Luckily, Delawares seem to be pretty predator aware and will make a run for cover when sensing danger, while simultaneously alerting the rest of the flock.

Being of medium size but large-bodied, these chickens can sometimes be known to throw their weight around and have a bit of a bossy streak. Therefore, care must be taken if you keep them with other, less assertive breeds. That said, they don’t usually pick on others.

This is why when they are placed into a mixed flock, you’ll notice they are close to the top of the pecking order.

Although not usually lap chickens, they will eagerly follow you around, hoping for a yummy morsel to be tossed their way. The level of friendliness depends a lot on their personality and how they are raised.

They make excellent birds for beginners and for older children who understand that a chicken has a job and isn’t purely a pet as a Delaware will rarely become a lap bird.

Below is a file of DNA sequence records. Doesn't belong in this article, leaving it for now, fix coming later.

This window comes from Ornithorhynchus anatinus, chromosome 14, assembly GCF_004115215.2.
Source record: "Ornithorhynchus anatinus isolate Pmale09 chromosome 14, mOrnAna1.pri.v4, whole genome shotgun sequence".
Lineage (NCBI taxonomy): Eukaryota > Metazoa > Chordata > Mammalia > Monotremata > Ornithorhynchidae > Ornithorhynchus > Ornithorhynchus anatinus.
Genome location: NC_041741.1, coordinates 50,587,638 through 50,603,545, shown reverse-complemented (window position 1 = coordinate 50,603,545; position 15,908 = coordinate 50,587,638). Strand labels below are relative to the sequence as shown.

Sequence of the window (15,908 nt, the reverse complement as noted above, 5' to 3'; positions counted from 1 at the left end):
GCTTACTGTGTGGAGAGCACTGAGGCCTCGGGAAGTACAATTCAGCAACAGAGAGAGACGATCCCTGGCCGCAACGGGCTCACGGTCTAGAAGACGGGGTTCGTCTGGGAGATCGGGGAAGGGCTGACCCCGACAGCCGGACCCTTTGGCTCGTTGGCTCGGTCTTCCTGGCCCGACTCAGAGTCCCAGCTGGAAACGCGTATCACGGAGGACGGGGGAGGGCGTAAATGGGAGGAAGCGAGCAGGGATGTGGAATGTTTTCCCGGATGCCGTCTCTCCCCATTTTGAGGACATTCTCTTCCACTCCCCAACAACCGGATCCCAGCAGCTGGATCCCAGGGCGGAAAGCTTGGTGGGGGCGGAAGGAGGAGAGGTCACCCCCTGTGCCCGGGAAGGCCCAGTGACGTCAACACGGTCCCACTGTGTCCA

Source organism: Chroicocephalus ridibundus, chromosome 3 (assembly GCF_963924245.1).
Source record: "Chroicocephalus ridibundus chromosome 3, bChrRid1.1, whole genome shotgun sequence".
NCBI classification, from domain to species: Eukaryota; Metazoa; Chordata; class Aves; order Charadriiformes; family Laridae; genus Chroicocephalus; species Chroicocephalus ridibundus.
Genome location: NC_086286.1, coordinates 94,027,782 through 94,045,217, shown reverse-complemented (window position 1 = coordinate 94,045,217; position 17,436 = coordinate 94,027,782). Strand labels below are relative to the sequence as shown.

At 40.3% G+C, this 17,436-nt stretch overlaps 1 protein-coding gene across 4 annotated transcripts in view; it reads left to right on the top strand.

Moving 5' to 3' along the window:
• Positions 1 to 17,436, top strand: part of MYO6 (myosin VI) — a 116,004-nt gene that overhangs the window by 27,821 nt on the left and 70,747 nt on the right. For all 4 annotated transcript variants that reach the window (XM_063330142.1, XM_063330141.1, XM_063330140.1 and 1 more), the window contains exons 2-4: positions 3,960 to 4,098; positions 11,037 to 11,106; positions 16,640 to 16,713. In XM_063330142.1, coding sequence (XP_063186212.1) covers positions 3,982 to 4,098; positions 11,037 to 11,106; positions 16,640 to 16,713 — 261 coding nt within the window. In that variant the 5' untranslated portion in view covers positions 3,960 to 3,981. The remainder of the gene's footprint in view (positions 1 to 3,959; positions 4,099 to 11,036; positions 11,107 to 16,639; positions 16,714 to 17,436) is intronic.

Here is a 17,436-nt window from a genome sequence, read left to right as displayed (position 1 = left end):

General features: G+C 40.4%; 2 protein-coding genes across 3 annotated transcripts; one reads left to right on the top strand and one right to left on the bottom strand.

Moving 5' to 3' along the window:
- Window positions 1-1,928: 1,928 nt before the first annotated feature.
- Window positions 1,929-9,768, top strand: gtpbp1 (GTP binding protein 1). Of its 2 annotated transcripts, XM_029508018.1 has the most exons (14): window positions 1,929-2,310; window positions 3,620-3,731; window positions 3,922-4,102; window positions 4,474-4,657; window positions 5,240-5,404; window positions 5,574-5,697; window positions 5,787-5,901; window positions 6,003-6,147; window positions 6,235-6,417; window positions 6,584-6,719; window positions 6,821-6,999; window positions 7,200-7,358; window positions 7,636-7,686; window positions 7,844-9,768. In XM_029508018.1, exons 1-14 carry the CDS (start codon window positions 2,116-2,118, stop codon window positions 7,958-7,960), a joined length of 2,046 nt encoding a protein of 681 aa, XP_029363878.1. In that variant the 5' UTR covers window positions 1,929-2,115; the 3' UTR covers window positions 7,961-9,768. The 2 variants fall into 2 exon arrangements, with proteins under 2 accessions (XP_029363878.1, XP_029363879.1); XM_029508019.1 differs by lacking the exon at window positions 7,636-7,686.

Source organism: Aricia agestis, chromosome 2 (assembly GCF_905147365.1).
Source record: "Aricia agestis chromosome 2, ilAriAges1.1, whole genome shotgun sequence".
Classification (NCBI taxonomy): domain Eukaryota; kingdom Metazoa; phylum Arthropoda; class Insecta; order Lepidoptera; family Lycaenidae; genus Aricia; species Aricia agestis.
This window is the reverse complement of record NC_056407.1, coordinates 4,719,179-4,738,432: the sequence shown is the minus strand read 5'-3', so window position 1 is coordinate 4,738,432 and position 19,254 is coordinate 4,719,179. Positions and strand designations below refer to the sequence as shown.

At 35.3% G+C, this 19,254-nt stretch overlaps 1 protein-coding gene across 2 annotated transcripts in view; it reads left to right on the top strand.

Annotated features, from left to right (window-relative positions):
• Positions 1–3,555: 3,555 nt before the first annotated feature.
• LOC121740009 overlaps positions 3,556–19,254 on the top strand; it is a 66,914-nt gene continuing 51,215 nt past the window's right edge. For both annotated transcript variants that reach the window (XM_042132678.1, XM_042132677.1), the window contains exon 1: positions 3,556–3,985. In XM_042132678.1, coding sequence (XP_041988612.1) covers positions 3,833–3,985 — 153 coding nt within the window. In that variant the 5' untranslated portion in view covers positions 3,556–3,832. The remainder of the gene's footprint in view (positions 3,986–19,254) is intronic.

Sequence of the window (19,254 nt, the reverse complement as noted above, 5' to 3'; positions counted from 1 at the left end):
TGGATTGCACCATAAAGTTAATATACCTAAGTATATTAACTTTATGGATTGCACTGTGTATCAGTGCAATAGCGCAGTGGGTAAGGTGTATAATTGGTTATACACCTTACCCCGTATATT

Roosters can sometimes be rather protective of their flock, although this is variable and depends on the individual personality of the bird. Caution should however be taken with roosters around children.

Delaware hens are not prone to broodiness, and having one sit on a batch of eggs is almost unheard of. 

If you want to raise your own Delawares, then you’ll need the help of a broody hen from another breed, such as a Cochin or Orpington. Alternatively, you could try using an incubator.

It’s possible to create sex link chicks using Delaware hens crossed with a Rhode Island or New Hampshire rooster.

With this cross, the female chicks will be hatched out red, while the males will be a true Delaware pattern.

One thing that can be a little problematic for anyone living with close neighbors is noise. Delaware’s just love to chatter, which could cause some problems. Roosters will also crow very loudly at various points during the day, starting in the early morning.